When a homeowner signs up with Sunrun, it’s typically through a lease or a power purchase agreement. In a lease, the homeowner pays a fixed amount directly to Sunrun per month for electricity, while a PPA is based on a fixed rate per kilowatt hour. The amount charged increases at a fixed percentage per year, and the agreements are typically for 20 to 25 years.
The company handles the installation and financing costs, so there’s a big outlay of capital at the outset. But it’s offset, in theory, by the recurring revenue streams that the leases offer. Though less common, it’s also possible to buy the panels from the company outright.
“Due to the specifics of residential solar financing structures and complex accounting treatments, valuing residential solar on traditionally defined metrics appears impractical, and industry-specific metrics tend to obfuscate the impact of business model differences among peers,” Karp wrote.
She added that “FCF (free cashflow) generation is the most relevant metric … and customer value is the most accurate predictor of cash flows and the quality of the underlying business.”
JMP’s Osha currently has a market outperform rating and $26 target on Sunrun. When discussing his expectations for the company’s cash generation he noted that traditional valuation metrics look a little bit different when it comes to solar stocks.
“As always we remind investors that this number is not the same as the traditional definition of free cash flow yield, which does not work for RUN given the way the company’s business flows through its cash flow statement,” he said in a September note to clients.
Solar power is unquestionably gaining traction — for both individuals and companies — as a greater emphasis is placed on renewable energy sources more broadly. California announced earlier this year, for example, that starting in 2020 new houses constructed, with a few exceptions, will have to include solar panels.
That said, the sector has traditionally been a highly volatile one. Policy changes and geopolitical tensions can have a big impact on a company’s bottom line. For instance, solar panel imports are currently taxed as part of President Donald Trump’s tariff charges, and a tax credit that allowed people to deduct 30% of the cost of installing a solar energy system is set to be reduced at the end of the year. Next year, the rate will drop to 26%, followed by 22% in 2021 and 10% in 2022. Some of this uncertainty is perhaps reflected in Sunrun’s short interest, which at 16.3% of float, is relatively high.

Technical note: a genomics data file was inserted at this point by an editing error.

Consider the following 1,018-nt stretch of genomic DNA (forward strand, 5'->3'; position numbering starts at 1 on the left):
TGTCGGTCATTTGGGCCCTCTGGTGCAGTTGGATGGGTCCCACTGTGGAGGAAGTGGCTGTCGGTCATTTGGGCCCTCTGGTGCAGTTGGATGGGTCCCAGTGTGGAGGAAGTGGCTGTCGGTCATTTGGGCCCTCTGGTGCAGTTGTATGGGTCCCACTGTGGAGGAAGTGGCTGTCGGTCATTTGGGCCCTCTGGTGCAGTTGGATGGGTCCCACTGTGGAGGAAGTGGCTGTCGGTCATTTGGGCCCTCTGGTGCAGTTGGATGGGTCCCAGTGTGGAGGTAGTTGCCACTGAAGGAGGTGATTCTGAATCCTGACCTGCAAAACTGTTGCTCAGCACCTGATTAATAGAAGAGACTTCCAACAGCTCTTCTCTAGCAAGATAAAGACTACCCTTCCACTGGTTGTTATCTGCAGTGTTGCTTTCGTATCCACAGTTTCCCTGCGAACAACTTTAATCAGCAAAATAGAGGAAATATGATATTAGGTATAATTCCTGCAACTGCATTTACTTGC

The company also has not been without controversy. Some employees said they were encouraged to misreport key data ahead of the company’s 2015 IPO, and consumers have filed complaints with the FTC saying they were misled by sales representatives. Some have also pointed out that solar panels can make selling a house more challenging since the new owner has to agree to take over the solar lease, or else buy the panels from the company outright.
The company’s next frontier is power storage. In addition to installing solar panels, the company also offers Brightbox, which is a home battery storage system that captures and stores energy for use at a later time, such as at night.
Last week, when PG&E announced preemptive power cuts for more than 700,000 customers as a way to curb the outbreak of wildfires, Sunrun touted the usefulness of its battery storage system, tweeting that it allows customers to “take back control of” their homes.
As the country shifts away from fossil fuels, Sunrun is hoping that its power storage will become a part of “virtual power plants.”
“Sunrun is positioned to win with our Brightbox offering, targeted customer acquisition capabilities,” Sunrun CEO Michelle Jurich said on the company’s second quarter earnings conference call. “What we’re going to be able to do is offer our customers all the benefits of the solar plus storage, which is cleaner, cheaper energy, plus backup power, but we’re also, as being part of our virtual power plants, going to be able to monetize that battery for additional value.”
Tiger’s Coleman did not return a call for comment on his position.
– CNBC’s parent company Comcast has a partnership with Sunrun.